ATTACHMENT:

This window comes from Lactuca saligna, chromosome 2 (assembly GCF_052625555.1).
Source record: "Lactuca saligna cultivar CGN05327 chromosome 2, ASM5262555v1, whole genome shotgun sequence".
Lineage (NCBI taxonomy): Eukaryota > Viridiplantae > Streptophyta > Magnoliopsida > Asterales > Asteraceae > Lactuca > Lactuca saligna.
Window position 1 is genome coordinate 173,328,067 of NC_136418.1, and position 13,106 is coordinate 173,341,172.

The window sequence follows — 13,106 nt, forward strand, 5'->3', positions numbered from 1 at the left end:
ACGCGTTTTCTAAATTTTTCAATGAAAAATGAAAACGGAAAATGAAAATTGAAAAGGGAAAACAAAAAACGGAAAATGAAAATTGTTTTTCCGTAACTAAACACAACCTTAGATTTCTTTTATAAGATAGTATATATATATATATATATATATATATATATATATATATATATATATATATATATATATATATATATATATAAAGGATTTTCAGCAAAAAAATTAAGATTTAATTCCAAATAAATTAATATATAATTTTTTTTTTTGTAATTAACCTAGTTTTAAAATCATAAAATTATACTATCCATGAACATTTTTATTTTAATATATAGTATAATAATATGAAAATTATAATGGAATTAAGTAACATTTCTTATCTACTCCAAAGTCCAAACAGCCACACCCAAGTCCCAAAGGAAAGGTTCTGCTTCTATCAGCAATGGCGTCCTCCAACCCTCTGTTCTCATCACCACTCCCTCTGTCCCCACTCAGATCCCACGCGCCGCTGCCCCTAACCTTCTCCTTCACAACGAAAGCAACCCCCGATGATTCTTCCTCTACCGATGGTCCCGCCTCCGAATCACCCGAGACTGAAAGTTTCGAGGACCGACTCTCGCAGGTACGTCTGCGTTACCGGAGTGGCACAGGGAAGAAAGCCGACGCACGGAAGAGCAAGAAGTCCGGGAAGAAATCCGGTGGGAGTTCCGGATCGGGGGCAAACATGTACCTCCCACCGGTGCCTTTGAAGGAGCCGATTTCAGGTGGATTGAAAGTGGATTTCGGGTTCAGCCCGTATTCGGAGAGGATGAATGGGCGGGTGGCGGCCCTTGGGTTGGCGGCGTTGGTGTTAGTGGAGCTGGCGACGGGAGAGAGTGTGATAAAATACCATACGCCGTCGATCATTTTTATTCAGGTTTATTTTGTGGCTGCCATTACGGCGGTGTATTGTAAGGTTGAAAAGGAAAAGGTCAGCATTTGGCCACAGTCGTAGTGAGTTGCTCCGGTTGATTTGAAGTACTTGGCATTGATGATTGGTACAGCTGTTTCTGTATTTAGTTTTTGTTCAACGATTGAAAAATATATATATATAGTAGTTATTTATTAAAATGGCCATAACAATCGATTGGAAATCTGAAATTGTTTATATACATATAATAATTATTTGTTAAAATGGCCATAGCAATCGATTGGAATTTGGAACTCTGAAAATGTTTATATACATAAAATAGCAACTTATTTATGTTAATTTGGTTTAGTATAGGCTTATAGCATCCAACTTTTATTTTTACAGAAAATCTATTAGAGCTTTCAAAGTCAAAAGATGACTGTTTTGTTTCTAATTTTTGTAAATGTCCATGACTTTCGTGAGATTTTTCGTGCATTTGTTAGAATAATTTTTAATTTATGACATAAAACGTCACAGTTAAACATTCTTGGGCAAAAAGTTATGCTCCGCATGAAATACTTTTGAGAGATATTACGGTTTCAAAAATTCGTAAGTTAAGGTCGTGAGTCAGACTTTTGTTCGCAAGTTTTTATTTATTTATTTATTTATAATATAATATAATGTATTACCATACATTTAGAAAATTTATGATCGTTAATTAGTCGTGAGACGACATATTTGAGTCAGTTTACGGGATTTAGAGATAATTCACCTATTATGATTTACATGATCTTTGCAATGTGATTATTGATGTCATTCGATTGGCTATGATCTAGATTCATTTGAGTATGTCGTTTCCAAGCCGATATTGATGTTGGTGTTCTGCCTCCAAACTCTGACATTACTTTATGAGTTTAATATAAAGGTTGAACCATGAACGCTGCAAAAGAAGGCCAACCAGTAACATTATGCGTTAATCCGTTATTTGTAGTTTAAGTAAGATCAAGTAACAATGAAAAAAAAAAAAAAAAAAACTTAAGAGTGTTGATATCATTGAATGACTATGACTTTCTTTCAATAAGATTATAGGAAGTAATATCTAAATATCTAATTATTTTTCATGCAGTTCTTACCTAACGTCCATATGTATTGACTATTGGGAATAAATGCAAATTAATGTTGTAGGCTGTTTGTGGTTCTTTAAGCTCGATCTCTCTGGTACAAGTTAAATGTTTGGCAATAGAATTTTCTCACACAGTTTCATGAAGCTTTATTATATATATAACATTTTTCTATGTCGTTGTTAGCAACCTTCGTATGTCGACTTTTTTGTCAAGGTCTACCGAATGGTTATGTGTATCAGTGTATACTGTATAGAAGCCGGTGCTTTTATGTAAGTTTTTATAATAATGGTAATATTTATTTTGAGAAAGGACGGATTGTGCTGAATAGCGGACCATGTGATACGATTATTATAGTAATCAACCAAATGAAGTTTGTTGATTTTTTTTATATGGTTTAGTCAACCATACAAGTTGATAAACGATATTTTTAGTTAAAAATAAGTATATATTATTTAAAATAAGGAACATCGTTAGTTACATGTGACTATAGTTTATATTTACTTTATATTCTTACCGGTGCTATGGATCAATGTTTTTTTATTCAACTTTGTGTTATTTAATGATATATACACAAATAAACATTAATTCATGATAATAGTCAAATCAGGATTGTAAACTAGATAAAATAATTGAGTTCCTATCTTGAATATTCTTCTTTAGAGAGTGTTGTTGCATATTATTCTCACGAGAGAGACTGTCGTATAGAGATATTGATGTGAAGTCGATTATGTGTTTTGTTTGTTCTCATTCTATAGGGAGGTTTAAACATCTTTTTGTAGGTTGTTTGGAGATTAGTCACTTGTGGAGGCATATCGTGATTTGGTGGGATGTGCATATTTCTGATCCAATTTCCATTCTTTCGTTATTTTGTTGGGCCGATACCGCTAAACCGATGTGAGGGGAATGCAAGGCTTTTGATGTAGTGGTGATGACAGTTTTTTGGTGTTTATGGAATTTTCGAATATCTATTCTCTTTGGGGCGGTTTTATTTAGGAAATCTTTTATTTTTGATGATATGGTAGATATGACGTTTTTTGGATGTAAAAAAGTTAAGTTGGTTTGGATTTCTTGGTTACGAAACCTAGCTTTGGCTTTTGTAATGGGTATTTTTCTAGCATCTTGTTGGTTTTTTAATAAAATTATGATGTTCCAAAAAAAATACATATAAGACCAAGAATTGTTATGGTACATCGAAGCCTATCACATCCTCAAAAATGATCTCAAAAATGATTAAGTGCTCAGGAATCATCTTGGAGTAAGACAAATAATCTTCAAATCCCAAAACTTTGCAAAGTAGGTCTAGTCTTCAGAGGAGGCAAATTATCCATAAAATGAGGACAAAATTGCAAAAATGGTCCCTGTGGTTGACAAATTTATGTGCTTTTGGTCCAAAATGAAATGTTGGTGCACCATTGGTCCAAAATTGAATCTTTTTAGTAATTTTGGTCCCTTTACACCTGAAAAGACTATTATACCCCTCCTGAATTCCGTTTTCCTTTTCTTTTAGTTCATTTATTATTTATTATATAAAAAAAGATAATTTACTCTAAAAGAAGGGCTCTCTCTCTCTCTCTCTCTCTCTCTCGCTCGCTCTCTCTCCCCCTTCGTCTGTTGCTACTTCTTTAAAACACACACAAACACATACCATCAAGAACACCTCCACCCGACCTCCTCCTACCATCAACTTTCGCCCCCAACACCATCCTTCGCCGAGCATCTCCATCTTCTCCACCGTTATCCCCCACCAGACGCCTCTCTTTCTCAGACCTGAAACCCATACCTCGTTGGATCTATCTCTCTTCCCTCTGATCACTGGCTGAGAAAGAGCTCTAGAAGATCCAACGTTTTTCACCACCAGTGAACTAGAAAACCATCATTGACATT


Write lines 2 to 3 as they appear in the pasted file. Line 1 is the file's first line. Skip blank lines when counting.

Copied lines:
Source record: "Lactuca saligna cultivar CGN05327 chromosome 2, ASM5262555v1, whole genome shotgun sequence".
Lineage (NCBI taxonomy): Eukaryota > Viridiplantae > Streptophyta > Magnoliopsida > Asterales > Asteraceae > Lactuca > Lactuca saligna.